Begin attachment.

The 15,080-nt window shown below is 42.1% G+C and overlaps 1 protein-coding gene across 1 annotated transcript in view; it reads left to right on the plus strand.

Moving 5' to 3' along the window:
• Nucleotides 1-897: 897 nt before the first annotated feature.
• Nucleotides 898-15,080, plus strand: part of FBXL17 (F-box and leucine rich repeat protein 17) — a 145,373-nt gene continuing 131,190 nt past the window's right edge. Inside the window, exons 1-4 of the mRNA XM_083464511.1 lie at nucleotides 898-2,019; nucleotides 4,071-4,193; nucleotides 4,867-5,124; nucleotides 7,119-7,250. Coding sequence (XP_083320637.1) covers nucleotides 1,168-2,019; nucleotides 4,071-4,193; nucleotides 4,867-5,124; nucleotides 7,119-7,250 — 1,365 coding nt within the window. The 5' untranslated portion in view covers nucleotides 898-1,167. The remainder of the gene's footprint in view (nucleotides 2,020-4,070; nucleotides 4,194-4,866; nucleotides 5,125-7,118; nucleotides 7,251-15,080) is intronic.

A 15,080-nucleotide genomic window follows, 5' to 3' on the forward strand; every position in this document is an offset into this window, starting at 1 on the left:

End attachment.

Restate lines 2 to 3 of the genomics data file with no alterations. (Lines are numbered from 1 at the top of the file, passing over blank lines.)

Moving 5' to 3' along the window:
• Nucleotides 1-897: 897 nt before the first annotated feature.